Android Wear 2.0 will be released to the public in 2017, but at the moment there are a lot of smartwatches still running Wear 1.x and for a big part of them there is no guarantee at all that they will receive the update.
For this reason it's very important to keep supporting the publishing mechanism used by Wear 1.x devices.

With Android Wear 2.0, apps can be distributed as standalone and installed directly from the watch. This requires the creation of a dedicated APK for the watch to be uploaded on the Play Store developer console using the multiple APK approach. Doing so, both the mobile and wearable APKs are independent versions of the application, each one targeting a different category of devices but sharing the same application listing on the Play Store.

With the previous Wear version though, the wearable APK needs to be embedded into the phone APK.
When creating a release build for our mobile app, we can configure Gradle to automatically add the Wear APK into the mobile one raw resources, as described in the official documentation.
What the documentation is really lacking is how to tune the build config in order to take into consideration some real-world scenarios. Let’s have a look at some of these.

Multi-dimensions flavors

In many apps we need to specify different environments, for example for development and production, each one with different configurations for several components like analytics, endpoints, etc. Usually this is done specifying a productFlavors closure in the mobile build.gradle containing the definition and different configuration for each environment flavor.

Another use of flavors is to provide different versions of the apps with or without Play Services. I know it seems difficult to believe, but there are devices out there not including them and even markets that reject every submitted app using any API provided by Play Services. In order to maintain compatibility with these markets and devices, it’s a good practice to create two different flavors of the app, with or without Play Services dependency.

In order to make these two requirements coexist, we can define the so called flavorDimensions inside the productFlavors closure and associate every flavor with one specific dimension.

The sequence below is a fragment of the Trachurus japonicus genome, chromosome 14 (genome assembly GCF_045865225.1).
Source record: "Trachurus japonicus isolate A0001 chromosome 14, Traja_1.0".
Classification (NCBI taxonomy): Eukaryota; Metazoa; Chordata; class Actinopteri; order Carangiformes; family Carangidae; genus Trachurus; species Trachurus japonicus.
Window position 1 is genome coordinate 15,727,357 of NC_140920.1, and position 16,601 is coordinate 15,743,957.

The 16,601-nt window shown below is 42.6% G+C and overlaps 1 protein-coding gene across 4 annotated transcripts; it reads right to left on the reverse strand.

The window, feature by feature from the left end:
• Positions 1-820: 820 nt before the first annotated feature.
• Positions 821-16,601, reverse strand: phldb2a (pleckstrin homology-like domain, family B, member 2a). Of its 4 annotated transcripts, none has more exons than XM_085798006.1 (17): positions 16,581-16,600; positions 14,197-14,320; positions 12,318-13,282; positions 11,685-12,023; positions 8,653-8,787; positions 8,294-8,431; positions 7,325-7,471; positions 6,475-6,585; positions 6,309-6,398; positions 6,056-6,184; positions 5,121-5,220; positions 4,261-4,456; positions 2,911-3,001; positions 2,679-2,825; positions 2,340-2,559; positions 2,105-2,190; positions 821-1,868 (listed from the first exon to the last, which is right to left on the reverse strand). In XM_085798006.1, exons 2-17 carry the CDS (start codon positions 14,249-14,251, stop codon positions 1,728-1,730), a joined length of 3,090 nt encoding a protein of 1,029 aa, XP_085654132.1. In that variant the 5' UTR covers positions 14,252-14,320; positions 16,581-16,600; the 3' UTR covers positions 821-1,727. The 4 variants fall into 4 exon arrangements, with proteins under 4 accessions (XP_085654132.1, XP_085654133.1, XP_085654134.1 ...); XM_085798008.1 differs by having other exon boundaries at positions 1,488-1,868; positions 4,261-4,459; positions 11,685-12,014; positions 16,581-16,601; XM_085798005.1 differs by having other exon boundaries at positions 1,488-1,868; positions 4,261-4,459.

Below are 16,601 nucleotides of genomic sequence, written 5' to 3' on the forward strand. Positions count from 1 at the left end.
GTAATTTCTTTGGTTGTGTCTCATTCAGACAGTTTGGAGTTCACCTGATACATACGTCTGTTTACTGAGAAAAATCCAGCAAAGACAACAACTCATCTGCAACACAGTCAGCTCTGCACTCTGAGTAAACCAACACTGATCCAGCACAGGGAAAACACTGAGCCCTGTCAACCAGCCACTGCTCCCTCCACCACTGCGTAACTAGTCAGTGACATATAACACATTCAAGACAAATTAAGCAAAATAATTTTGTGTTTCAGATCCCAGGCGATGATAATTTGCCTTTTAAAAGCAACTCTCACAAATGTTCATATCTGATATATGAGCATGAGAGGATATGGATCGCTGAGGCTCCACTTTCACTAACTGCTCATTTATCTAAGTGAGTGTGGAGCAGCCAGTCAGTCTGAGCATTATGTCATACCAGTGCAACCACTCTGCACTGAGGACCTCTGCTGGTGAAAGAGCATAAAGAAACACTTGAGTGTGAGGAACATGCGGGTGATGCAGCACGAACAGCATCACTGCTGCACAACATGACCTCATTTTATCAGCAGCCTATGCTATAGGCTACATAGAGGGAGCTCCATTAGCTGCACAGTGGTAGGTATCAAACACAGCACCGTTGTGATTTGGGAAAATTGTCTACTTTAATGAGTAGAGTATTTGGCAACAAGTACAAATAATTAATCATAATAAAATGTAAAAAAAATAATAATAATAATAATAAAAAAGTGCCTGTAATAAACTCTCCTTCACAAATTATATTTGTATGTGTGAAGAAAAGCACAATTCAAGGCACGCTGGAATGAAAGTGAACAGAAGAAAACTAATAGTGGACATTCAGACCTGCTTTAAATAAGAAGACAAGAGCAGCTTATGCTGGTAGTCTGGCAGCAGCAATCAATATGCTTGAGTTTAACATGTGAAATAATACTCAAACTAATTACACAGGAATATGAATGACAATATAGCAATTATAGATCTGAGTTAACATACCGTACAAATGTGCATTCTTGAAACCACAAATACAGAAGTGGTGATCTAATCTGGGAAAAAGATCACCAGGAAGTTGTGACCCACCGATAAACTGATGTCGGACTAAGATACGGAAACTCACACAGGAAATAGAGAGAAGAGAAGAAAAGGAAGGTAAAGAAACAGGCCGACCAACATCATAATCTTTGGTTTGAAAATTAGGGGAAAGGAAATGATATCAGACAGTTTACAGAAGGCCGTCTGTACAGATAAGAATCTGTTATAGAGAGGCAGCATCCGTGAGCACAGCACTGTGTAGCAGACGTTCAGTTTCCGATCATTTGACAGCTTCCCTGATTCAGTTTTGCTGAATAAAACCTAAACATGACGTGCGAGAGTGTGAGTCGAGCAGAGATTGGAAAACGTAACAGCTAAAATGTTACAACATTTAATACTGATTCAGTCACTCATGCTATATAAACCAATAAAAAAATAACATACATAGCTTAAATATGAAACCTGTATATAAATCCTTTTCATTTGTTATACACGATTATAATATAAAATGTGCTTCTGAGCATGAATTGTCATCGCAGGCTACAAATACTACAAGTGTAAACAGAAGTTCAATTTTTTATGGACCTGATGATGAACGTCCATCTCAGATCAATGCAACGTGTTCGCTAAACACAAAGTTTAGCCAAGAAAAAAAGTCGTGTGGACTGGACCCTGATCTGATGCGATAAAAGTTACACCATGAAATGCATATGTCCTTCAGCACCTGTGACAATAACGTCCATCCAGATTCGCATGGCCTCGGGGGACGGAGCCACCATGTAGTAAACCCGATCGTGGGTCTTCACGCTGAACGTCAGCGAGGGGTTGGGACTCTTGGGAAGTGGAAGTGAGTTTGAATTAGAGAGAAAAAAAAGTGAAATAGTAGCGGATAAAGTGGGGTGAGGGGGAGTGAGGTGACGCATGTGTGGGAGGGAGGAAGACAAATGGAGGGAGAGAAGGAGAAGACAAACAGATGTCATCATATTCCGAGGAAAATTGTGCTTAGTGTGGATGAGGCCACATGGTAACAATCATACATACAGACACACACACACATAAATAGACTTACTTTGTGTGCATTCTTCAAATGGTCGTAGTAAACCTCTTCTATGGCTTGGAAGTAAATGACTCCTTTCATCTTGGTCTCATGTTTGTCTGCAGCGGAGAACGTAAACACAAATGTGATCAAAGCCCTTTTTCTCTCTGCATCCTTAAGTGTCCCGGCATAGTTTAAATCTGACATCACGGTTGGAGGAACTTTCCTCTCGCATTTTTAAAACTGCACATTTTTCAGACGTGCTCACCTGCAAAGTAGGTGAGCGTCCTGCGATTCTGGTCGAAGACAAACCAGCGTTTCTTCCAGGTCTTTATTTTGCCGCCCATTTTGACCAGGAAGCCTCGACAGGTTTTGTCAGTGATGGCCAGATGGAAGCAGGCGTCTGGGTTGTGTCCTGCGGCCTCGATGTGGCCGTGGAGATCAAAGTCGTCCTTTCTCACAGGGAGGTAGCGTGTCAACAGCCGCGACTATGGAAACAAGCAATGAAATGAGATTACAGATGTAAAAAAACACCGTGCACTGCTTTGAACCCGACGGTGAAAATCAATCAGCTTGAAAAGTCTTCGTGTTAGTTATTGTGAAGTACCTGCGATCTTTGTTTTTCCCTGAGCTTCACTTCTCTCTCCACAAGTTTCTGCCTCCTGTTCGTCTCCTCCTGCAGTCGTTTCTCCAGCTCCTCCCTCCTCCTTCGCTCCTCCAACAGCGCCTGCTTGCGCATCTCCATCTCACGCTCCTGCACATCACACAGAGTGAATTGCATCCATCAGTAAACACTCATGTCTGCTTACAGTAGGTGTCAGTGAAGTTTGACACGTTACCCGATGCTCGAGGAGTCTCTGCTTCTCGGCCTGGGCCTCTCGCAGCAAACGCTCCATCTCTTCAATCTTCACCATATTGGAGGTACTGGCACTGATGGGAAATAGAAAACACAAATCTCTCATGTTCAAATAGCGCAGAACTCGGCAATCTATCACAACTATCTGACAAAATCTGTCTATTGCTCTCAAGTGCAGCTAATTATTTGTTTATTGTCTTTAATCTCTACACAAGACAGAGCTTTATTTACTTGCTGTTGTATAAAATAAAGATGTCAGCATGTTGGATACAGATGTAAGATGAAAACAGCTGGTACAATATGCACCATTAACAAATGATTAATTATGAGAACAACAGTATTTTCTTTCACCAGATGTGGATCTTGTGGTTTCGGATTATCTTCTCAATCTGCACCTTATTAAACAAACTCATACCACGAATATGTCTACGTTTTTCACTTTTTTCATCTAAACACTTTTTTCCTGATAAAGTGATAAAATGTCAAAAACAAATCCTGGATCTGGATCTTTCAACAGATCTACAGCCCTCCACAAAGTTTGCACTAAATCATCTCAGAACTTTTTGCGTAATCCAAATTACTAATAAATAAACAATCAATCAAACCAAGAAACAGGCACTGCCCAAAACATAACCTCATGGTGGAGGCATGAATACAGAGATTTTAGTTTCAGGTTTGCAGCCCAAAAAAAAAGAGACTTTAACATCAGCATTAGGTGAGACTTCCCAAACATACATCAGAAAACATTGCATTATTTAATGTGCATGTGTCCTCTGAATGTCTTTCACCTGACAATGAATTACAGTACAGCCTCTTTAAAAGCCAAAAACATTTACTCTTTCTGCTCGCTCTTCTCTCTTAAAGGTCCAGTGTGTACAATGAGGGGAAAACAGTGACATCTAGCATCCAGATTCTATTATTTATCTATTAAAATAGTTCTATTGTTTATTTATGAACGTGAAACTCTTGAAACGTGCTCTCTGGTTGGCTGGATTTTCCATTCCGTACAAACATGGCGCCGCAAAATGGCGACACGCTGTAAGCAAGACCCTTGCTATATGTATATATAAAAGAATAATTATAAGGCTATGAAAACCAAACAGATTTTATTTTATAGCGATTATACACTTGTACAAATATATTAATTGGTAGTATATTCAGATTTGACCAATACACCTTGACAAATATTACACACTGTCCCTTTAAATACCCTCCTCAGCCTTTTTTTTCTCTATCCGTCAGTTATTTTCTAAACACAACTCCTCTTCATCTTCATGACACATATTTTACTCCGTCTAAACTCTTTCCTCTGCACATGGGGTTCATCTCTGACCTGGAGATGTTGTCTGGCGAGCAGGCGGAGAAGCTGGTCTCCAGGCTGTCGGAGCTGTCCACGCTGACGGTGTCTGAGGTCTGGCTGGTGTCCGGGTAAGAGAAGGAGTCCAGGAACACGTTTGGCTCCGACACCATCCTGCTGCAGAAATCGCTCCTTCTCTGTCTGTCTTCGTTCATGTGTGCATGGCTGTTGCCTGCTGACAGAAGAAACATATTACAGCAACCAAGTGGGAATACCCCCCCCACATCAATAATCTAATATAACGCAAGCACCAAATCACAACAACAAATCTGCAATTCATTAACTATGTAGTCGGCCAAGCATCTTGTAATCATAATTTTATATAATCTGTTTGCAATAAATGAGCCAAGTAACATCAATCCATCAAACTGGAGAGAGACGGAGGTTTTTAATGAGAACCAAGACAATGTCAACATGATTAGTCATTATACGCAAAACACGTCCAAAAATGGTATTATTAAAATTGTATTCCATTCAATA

For every combination of flavors a specific task will be automatically created.

Here’s an example of the described product flavors:

productFlavors {
    flavorDimensions 'environment', 'playServices'

    noPlayServices {
        dimension 'playServices'
    playServices {
        dimension 'playServices'
    development {
        dimension 'environment'
    production {
        dimension 'environment'


The automatic packaging task will add the Wear APK to the mobile one only if they are both signed with a release (non-debug) key.
Also, the Package Manager will check that the two APKs (the mobile and the Wear ones) keys are the same when installing on the smartwatch.

To implement this, we extracted the signing config into a shared Gradle file which is referenced by both the mobile and wear build.gradle with

apply from: rootProject.file('shared-config/android-signing.gradle')

Build types

In a real project, different build types are used when developing, for release and for testing.
Each build type can have a different configurations, for example regarding signing, API keys, or even different package ids. An important thing to remember is that Package Manager expects the two mobile and wear APKs to have the same package id. So if your app has different package ids for different build types on mobile, you need to have the same structure in wear module.

As mentioned before, we want the Wear APK to be embedded only when building for Play Services-enabled devices, and only for release builds.
To limit the combinations of build types and flavors which will contain the Wear APK, we specify a list of configurations in the mobile build.gradle and and specify the relative configuration from the Wear module fo be used as dependency.

configurations {

dependencies {
    developmentPlayServicesReleaseWearApp project(path: ':wear', configuration: 'developmentRelease')
    productionPlayServicesReleaseWearApp project(path: ':wear', configuration: 'productionRelease')
    developmentPlayServicesQaWearApp project(path: ':wear', configuration: 'developmentQa')
    productionPlayServicesQaWearApp project(path: ':wear', configuration: 'productionQa')

The Wear APK is not embedded in the noPlayServices variant of the app. Android Studio Analyze APK tool is a great way to check if the APK has been included or not.

I created a simple demo app which shows how to integrate a Wear module into a project with the requirements we just saw. You can find the full demo source code at